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    Just now holiday-making is the order of the day, and all those who can
possibly leave home are now availing themselves of the "Easter Recess", from
the M.P. downwards.  The weather, taking it on the whole, has been fairly
good;  at any rate, a slight improvement on that previously experienced
during this month, the only drawback being the intense cold for the time of
year, almost like January.  The children will have been made happy with
another "egg rolling" day.

    By the bye, I have just heard for the first time of another ancient
custom in connection with eggs.   An egg service is a somewhat uncommon
feature in our churches, but it is, nevertheless, an annual occurrence at
the little church of the Kentish village of High Halden, where quite
recently, on the 11th of this month, the sixth egg service was held, and
some hundreds of eggs collected to be sent to the large and very poor parish
of St. Luke's, Camberwell.  High Halden is a great poultry district, and
eggs are plentiful there.  The day following the service the eggs are packed
up and despatched to their destination.  For the last three years, they say,
not a single egg has been broken during the transit, and one can imagine the
boon that they must prove to the sick and delicate of some crowded London

    The great event of the theatrical year, the production that has been so
eagerly looked forward to, has at last taken place, and "Madame SansGene"
has made her appearance at the Lyceum Theatre.  If possible, ELLEN TERRY has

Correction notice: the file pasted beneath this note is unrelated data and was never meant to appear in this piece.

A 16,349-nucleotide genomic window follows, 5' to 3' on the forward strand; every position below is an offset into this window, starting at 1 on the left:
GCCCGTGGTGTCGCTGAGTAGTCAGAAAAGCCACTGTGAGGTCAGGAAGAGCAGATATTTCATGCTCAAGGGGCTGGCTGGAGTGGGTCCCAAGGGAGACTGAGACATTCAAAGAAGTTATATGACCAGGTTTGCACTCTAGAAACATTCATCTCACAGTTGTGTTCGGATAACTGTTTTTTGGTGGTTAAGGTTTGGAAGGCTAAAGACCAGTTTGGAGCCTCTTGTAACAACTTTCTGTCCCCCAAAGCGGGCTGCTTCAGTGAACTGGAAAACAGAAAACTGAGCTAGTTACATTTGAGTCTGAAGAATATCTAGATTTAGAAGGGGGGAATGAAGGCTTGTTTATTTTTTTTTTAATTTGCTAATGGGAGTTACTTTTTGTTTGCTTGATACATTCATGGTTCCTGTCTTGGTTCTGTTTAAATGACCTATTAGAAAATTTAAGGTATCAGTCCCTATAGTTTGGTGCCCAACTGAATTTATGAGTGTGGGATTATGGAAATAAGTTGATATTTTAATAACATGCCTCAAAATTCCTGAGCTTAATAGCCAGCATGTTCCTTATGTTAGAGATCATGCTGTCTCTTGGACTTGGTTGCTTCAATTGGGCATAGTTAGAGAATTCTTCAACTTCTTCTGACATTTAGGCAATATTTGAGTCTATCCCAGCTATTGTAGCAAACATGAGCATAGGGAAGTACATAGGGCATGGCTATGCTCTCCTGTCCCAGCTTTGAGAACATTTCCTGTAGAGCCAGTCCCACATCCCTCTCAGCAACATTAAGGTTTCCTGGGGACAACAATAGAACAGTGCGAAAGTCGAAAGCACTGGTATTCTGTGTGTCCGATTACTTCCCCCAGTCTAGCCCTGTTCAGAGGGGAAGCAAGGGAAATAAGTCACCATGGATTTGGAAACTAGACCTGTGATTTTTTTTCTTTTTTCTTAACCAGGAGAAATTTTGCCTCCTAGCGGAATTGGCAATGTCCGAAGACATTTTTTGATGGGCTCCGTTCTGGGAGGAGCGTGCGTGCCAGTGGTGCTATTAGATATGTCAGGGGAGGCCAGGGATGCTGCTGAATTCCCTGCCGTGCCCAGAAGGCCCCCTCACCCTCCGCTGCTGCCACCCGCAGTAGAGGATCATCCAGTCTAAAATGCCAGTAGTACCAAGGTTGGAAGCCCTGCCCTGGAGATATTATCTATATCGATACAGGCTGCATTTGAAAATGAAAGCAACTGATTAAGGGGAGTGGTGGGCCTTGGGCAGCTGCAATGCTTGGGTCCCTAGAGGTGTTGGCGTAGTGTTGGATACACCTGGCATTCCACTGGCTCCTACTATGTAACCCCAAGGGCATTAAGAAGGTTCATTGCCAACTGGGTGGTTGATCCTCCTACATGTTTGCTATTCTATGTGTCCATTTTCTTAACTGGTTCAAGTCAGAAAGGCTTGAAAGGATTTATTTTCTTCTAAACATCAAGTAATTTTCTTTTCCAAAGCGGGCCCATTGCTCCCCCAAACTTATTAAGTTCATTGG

risen higher than ever in popular favour.  Though her power in tragedy is
already well-known, she has again proved her wonderful versatility of
talent, for on this occasion she once more showed that incomparable genius
of comedy that must make her name for ever conspicuous in the history of
drama.  The entire play, I understand, rests on MISS TERRY's shoulder, and
SIR HENRY IRVING plays but a comparatively small part, though needless to
say, that small part is the perfection of acting.  I suppose his Napoleonic
make-up is exceedingly clever, and though he is not exactly the "Little
Corporal", he presents a noble and interesting figure.  I also heard that
MISS TERRY looked most charming in her gowns, especially the magnificent
jewel-embroidered Court robe with its train of geranium-pink velvet.  The
theatre was of course, crowded with a large and fashionable audience.  What
a lovely theatre the Lyceum is !  I think there are none in London to
compare with it, for comfort and elegance.

    By the way, there is to be an amateur theatrical performance here in
connection with the Primrose League.  From all accounts, I think it is going
to be a great treat for us Whitehaven people, as I imagine it will be very
superior to anything of the kind that we have previously been favoured with;
and I feel sure it will be largely attended and fully appreciated.  I hope
next week to be able to tell you something about it.  I trust you did not
forget to wear a primrose on the 19th in memory of our every lamented, and
never-to-be-forgotten, LORD BEACONSFIELD !

to be continued.......................................